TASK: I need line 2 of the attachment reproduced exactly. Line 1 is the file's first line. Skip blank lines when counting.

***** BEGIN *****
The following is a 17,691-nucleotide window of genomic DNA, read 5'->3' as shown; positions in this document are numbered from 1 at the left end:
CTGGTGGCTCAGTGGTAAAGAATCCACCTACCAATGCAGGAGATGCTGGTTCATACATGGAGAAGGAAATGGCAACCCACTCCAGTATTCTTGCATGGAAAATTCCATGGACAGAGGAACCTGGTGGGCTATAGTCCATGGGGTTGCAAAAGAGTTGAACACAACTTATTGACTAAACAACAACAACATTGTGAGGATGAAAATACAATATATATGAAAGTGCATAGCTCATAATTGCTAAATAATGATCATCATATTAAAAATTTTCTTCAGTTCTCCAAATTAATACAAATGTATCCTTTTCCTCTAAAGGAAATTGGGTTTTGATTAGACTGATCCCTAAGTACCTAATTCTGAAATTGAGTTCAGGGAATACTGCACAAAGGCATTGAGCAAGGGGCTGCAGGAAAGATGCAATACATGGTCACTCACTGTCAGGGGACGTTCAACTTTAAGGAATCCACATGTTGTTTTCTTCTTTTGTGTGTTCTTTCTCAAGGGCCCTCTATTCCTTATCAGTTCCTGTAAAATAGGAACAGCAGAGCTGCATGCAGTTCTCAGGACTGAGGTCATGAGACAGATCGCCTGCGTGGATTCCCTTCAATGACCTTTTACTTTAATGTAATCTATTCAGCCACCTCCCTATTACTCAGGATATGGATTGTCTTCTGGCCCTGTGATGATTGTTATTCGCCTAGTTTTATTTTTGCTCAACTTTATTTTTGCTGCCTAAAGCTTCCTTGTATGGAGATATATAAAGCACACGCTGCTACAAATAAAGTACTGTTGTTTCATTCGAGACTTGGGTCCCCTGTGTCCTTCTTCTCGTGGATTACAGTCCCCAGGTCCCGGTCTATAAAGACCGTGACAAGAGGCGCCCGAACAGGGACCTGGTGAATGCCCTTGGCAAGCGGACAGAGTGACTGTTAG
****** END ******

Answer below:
CTGGTGGCTCAGTGGTAAAGAATCCACCTACCAATGCAGGAGATGCTGGTTCATACATGGAGAAGGAAATGGCAACCCACTCCAGTATTCTTGCATGGAAAATTCCATGGACAGAGGAACCTGGTGGGCTATAGTCCATGGGGTTGCAAAAGAGTTGAACACAACTTATTGACTAAACAACAACAACATTGTGAGGATGAAAATACAATATATATGAAAGTGCATAGCTCATAATTGCTAAATAATGATCATCATATTAAAAATTTTCTTCAGTTCTCCAAATTAATACAAATGTATCCTTTTCCTCTAAAGGAAATTGGGTTTTGATTAGACTGATCCCTAAGTACCTAATTCTGAAATTGAGTTCAGGGAATACTGCACAAAGGCATTGAGCAAGGGGCTGCAGGAAAGATGCAATACATGGTCACTCACTGTCAGGGGACGTTCAACTTTAAGGAATCCACATGTTGTTTTCTTCTTTTGTGTGTTCTTTCTCAAGGGCCCTCTATTCCTTATCAGTTCCTGTAAAATAGGAACAGCAGAGCTGCATGCAGTTCTCAGGACTGAGGTCATGAGACAGATCGCCTGCGTGGATTCCCTTCAATGACCTTTTACTTTAATGTAATCTATTCAGCCACCTCCCTATTACTCAGGATATGGATTGTCTTCTGGCCCTGTGATGATTGTTATTCGCCTAGTTTTATTTTTGCTCAACTTTATTTTTGCTGCCTAAAGCTTCCTTGTATGGAGATATATAAAGCACACGCTGCTACAAATAAAGTACTGTTGTTTCATTCGAGACTTGGGTCCCCTGTGTCCTTCTTCTCGTGGATTACAGTCCCCAGGTCCCGGTCTATAAAGACCGTGACAAGAGGCGCCCGAACAGGGACCTGGTGAATGCCCTTGGCAAGCGGACAGAGTGACTGTTAG